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Flossie would make the old tried-and-true serial of a poor girl who rises above her poverty to become a great success through her talent for floristry if DCT had gone down that avenue with her. Instead, they give her the perfect vantage point to turn detective on behalf of the police in tracking down the disappeared children. Flossie has the best of both worlds for the job, with her slum origins that enable her to investigate the slums and her floristry reputation and connections to high society that enable her to investigate the gentry. She picks up clues at both ends, without which the police would never have cracked the case. And Flossie did it so well that none of the racketeers realised the florist and the slum girl were one and the same. The flowers do their part as well. Arranging them gives Flossie access to the homes of the gentry to do investigating, and Flossie’s trademark buttonhole flowers enable her to leave a call for help on the cruel overseer without making him suspicious.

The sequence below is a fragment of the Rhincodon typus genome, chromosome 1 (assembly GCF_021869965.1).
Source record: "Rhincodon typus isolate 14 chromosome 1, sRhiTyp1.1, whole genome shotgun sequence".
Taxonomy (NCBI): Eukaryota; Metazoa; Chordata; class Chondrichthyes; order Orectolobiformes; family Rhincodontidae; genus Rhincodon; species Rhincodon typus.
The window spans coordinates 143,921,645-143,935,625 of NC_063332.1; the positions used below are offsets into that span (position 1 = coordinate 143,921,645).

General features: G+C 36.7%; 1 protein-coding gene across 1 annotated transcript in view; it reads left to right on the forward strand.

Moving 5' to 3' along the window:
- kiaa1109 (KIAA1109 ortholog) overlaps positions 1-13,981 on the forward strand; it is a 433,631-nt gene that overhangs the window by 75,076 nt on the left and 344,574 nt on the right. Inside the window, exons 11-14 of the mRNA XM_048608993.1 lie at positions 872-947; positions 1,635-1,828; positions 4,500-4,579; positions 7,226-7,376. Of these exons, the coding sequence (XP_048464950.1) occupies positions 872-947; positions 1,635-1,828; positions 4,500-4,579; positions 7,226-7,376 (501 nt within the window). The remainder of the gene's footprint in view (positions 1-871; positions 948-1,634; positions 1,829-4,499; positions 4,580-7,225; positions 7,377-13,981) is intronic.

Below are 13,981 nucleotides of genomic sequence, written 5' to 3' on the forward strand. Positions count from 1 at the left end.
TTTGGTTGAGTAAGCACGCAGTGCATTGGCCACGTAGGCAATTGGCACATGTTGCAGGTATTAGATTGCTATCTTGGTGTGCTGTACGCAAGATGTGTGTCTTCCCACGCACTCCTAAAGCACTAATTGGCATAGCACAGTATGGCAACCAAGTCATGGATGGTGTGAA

Unfortunately the Courtney racketeers put on such convincing shows of respectability that Flossie did not suspect them. Flossie was completely fooled by Miss Courtney’s conduct of being a prim old maid who was so absorbed with her house, while her brother Algernon never seemed to do anything other than read books. Flossie thought Miss Courtney had probably never even heard of homeless waifs, much less know anything about the missing ones. When Flossie finds Miss Courtney out, she learns the hard way that appearances can be so deceiving. Fortunately Warby-Bellowes was not as clever as the Courtneys and made mistakes that made Flossie suspicious.

If Flossie had been a serial, there was scope to use her in more detective stories on behalf of the police, using her slum background to move among the slum areas, her floristry to probe the gentry, and leave flower trails for the police to follow. But she was a picture story library, which have few sequels.